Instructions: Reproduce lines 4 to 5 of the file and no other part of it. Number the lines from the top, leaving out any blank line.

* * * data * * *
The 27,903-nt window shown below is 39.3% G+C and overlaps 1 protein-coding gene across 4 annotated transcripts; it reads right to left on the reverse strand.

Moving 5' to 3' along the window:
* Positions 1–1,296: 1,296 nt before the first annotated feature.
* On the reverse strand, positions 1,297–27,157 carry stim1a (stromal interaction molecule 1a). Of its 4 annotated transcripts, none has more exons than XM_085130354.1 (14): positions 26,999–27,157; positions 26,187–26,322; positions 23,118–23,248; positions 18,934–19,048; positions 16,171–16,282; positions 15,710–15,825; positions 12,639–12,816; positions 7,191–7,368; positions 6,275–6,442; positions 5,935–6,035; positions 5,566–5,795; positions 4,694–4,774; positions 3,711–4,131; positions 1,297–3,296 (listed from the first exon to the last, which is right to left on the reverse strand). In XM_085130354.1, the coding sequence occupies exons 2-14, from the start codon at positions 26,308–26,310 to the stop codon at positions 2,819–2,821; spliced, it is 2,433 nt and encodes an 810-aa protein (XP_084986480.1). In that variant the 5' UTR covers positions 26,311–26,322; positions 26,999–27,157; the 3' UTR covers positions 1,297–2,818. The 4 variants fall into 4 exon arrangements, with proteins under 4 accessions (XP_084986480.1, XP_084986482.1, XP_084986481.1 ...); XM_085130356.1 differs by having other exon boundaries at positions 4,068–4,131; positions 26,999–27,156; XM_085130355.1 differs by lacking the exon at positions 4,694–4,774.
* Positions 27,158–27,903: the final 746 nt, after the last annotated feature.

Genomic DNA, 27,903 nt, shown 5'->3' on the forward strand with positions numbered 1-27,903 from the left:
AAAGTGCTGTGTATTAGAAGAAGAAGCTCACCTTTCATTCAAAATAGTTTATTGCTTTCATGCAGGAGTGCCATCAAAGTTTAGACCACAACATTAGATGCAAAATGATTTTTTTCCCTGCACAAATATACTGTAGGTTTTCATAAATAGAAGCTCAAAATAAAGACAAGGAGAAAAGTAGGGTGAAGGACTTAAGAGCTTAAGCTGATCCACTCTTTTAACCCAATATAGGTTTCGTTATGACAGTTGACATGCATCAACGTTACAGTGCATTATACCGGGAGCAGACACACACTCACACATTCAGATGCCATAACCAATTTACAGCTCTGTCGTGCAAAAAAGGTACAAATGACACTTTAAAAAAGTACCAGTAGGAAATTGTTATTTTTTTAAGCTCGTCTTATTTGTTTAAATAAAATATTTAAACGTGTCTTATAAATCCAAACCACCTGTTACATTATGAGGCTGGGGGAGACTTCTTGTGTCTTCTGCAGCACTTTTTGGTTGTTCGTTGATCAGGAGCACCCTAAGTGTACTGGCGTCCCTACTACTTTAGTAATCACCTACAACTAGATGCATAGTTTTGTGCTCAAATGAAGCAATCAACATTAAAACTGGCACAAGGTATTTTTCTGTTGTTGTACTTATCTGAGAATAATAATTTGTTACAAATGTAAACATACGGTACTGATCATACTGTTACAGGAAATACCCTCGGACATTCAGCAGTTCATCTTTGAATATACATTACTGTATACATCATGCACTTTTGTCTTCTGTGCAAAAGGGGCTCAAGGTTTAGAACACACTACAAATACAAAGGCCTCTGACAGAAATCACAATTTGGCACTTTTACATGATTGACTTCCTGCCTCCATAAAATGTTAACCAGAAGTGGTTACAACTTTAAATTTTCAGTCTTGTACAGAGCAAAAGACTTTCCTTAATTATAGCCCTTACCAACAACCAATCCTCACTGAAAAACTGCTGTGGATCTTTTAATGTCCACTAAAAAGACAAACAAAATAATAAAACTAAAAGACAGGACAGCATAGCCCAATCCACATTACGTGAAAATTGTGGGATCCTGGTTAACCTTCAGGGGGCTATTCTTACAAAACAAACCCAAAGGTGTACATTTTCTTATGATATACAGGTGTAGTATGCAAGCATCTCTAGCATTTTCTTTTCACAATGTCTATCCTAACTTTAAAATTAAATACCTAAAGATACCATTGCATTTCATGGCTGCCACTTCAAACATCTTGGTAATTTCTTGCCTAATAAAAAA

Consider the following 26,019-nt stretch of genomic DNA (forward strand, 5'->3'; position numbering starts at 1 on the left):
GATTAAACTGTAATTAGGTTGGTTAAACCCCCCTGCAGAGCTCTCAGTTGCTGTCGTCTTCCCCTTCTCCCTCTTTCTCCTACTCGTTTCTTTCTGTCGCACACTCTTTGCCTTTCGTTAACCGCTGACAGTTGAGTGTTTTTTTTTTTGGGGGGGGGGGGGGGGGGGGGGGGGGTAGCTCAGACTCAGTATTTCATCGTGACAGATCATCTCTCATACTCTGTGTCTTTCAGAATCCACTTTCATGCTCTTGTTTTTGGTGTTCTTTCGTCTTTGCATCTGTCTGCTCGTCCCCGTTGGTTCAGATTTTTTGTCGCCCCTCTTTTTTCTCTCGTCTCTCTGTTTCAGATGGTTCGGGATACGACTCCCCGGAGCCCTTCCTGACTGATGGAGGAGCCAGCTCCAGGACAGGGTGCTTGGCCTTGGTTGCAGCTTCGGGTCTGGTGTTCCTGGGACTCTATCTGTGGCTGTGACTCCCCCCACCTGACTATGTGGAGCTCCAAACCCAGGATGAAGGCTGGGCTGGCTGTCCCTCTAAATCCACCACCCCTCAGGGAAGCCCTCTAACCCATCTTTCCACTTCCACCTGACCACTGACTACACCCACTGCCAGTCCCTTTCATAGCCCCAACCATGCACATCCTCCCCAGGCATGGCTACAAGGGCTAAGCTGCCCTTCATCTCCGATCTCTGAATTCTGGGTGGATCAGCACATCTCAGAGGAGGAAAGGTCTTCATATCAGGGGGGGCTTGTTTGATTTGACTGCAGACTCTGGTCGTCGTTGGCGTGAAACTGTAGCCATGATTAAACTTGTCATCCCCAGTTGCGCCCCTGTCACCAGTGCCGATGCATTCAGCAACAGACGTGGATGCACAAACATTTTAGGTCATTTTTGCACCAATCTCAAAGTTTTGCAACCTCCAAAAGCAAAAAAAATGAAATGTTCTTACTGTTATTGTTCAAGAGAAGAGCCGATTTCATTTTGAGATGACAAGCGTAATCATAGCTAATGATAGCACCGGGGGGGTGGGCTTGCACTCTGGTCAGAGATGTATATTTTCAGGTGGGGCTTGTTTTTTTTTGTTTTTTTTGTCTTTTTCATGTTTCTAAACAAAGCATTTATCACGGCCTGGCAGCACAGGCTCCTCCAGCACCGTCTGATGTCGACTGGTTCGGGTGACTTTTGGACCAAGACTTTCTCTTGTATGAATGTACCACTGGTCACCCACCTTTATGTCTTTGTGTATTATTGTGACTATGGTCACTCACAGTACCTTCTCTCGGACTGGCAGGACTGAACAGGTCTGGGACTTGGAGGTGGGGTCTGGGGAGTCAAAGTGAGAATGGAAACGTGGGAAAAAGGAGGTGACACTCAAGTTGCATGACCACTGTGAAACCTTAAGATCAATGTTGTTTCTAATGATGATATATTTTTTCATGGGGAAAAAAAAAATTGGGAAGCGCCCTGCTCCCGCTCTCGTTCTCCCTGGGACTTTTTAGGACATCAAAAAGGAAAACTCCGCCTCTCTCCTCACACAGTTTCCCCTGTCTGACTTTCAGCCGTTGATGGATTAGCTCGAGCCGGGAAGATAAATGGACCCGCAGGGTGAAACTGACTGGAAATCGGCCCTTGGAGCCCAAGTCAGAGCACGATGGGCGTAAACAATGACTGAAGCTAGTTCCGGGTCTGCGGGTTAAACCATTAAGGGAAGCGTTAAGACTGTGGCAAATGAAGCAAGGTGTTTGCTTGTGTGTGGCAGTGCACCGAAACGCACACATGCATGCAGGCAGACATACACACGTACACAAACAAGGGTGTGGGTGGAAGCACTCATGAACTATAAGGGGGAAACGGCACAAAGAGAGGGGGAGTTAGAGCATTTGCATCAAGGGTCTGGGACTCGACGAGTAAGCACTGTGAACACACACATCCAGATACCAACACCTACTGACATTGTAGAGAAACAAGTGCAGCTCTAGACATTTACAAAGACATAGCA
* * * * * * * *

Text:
* On the reverse strand, positions 1,297–27,157 carry stim1a (stromal interaction molecule 1a). Of its 4 annotated transcripts, none has more exons than XM_085130354.1 (14): positions 26,999–27,157; positions 26,187–26,322; positions 23,118–23,248; positions 18,934–19,048; positions 16,171–16,282; positions 15,710–15,825; positions 12,639–12,816; positions 7,191–7,368; positions 6,275–6,442; positions 5,935–6,035; positions 5,566–5,795; positions 4,694–4,774; positions 3,711–4,131; positions 1,297–3,296 (listed from the first exon to the last, which is right to left on the reverse strand). In XM_085130354.1, the coding sequence occupies exons 2-14, from the start codon at positions 26,308–26,310 to the stop codon at positions 2,819–2,821; spliced, it is 2,433 nt and encodes an 810-aa protein (XP_084986480.1). In that variant the 5' UTR covers positions 26,311–26,322; positions 26,999–27,157; the 3' UTR covers positions 1,297–2,818. The 4 variants fall into 4 exon arrangements, with proteins under 4 accessions (XP_084986480.1, XP_084986482.1, XP_084986481.1 ...); XM_085130356.1 differs by having other exon boundaries at positions 4,068–4,131; positions 26,999–27,156; XM_085130355.1 differs by lacking the exon at positions 4,694–4,774.
* Positions 27,158–27,903: the final 746 nt, after the last annotated feature.